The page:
Pianist Joachim Kühn is already a jazz legend within his own lifetime. But he is not one to rest on the laurels of his reputation or of his international success; he is still extraordinarily productive and active. Whether in his New Trio with Eric Schaefer and Chris Jennings, or in various other settings and guest appearances (with Archie Shepp, Pharoah Sanders, Michel Portal, Daniel Humair or his brother Rolf) or as a member of Emile Parisien’s Quintet, Kühn is still very much at the forefront of today’s jazz life. And considering the workload he takes on, it is hard to believe that he will soon be reaching the age of 75, on 15 March next year. As is to be expected, Kühn won’t be celebrating this occasion by putting his feet up on the sofa; he has a new project. And those who know him well will also not be surprised to hear that the centre of attention is not going to be Kühn himself. The spotlight will be on a much-missed colleague, friend, and his most important source of inspiration over the past few decades, Ornette Coleman.
When Coleman and Kühn first met in Paris in the early nineties, it was the beginning of a remarkable artistic relationship. Following their first duo concert in the vast arena in Verona in Italy, Kühn, 14 years younger than Coleman, became the only pianist with whom the saxophonist, noteworthy for his critical attitude to piano accompanists, would perform regularly in this setting. Later on he also followed Gerri Allen as the pianist in his quartet. "Ornette flew me from Ibiza to New York several times a year," Kühn recalls. "He rented a Steinway grand piano and we would play for a whole week, fourteen hours a day."
And the American jazz icon who died three years ago found a special way to single out the German for the very highest praise: "He doesn't come from jazz, he comes from music". What the two had in common above all was the fact that they understood the conventional harmonic systems (the well-tempered systems of classical music as well as jazz changes) to the point that they could see the limitations, and therefore went on to invent their own: Coleman had his "harmolodics", Kühn has his "diminished augmented system". So it was apposite that when Coleman met the Leipzig-raised Kühn, he should lead the German back to his very first formative musical influence, Johann Sebastian Bach. What happened was that Kühn performed one evening with Coleman and the next with his "Bach Now" project with the famous Thomanerchor Leipzig.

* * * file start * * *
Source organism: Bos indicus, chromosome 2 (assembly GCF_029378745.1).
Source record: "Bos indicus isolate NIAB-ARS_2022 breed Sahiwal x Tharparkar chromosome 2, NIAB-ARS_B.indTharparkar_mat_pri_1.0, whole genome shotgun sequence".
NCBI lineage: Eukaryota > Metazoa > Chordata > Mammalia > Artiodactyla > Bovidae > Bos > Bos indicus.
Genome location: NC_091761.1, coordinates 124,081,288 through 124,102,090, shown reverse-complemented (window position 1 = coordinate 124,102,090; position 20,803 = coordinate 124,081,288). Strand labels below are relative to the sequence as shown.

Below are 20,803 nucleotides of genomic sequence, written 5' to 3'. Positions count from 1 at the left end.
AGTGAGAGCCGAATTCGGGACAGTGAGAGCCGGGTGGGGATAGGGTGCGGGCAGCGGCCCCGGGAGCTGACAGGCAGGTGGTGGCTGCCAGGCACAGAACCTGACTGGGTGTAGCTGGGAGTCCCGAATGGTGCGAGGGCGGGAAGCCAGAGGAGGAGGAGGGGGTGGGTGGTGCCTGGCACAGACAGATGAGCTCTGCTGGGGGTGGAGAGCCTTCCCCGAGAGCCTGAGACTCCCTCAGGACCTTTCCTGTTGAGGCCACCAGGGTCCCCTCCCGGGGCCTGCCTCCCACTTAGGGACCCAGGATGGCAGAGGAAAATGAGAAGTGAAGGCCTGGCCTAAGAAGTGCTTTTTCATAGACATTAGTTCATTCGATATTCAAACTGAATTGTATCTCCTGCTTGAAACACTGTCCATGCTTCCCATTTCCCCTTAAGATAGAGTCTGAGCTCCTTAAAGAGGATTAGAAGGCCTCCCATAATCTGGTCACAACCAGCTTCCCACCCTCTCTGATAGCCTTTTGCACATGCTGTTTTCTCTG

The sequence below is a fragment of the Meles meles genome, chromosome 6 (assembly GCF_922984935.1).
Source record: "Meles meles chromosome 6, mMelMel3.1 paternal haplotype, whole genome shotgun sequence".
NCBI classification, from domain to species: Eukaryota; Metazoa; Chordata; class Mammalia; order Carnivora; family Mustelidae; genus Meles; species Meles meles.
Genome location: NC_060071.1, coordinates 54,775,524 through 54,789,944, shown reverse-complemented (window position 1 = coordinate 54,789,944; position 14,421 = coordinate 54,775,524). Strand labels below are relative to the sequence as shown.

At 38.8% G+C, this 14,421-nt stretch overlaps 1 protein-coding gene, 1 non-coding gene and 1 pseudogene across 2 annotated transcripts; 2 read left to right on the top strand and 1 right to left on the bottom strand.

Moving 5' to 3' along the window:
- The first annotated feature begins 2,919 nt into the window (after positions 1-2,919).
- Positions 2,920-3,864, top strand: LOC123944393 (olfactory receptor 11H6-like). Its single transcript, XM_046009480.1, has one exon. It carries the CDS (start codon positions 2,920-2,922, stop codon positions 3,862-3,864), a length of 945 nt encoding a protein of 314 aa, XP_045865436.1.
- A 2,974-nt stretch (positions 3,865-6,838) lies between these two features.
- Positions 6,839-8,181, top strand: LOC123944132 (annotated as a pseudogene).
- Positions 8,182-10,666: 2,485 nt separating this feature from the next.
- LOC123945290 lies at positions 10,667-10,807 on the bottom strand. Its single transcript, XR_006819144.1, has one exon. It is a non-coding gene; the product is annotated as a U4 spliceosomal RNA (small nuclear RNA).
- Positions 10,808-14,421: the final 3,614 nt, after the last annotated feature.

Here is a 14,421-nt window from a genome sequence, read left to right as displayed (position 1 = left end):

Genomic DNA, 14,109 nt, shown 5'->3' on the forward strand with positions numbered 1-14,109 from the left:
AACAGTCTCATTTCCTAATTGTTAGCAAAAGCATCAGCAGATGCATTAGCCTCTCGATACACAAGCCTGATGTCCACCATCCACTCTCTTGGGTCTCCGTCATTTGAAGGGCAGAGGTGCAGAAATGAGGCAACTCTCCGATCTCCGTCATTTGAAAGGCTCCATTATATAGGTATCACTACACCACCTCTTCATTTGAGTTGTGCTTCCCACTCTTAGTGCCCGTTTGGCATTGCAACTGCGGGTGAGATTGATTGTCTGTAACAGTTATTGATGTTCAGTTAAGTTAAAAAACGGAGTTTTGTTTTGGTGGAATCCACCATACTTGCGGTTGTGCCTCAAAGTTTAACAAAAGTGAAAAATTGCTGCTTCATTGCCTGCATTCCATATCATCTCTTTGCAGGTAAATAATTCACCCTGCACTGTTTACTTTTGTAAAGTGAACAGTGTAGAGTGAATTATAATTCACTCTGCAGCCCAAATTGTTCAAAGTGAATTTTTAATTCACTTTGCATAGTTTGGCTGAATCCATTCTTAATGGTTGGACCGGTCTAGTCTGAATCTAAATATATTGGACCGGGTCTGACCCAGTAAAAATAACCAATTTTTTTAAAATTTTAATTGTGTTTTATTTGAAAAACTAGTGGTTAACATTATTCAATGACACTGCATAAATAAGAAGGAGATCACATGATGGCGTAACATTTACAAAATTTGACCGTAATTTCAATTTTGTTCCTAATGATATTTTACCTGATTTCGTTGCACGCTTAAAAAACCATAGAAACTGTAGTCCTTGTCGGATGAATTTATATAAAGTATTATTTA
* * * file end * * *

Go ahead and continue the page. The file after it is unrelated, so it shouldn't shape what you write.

It is very fitting that Kühn should link his significant birthday with the great inspirer Ornette Coleman – and at the same time that he should want to add such a personal chapter to the current series of releases of unknown works by jazz legends. And the reasons become clear when he explains the background to the new album "Melodic Ornette Coleman": "From 1995 to 2000 I was able to play 16 concerts with Ornette. Before each concert, he wrote ten new songs, which we had worked out and recorded in his Harmolodic studio in Harlem for a whole week. Since he wanted me to supply the, as he called it, cards (sounds) for his melodies, I was directly involved in the composition process. After the concert, these pieces were never played again. Now I am the only one who has all the recordings and the sheet music of the 170 pieces. So now, after about twenty years, I have reassembled and recorded them for solo piano. Apart from 'Lonely Woman', none of these pieces was ever released by Ornette Coleman."
The Ornette Coleman whom we find in this recording is far more easily accessible than the free jazz firebrand of the early 1960s. Indeed, the jazz icon whose memory Kühn is serving here is the creator of colourful melodies with their roots in the blues. Of course, those colours are not exactly those that one might conventionally expect, and naturally also Kühn makes use of the material for his own purposes, for intuitive inspiration in the moment or to take us on his typically wild rides, but above all here are two soul-mates with a shared imperative to be creative in sound, and to use source material that is in its essence melodic. The melodies are sometimes earthy, almost traditional ("Lost Thoughts"), sometimes cheerfully playful ("Love Is Not Generous, Sex Belongs To Woman"), sometimes longing and melancholic ("Somewhere") or outraged ("The End Of The World").
Kühn rises to these challenges in the magnificent way that is usual for him, he brings that inimitable combination of the finest piano technique with a deep inner understanding of the structures of the pieces, plus the ability to bring shape to them in the moment. And it is evidently in the spirit of Coleman that Kühn should have chosen to record this album not in the studio, but in a haven where he could be unhurried and out of the fray, the music room at his home on Ibiza, and on his own Steinway grand piano. "In music, perfection is a killer," he likes to say, "I wanted the music to be pure, wanted to go deep into it." The result is jazz in progress. It an opportunity not just to celebrate the legacy of one of the most visionary instant composers, but also to honour one of the very greatest pianists.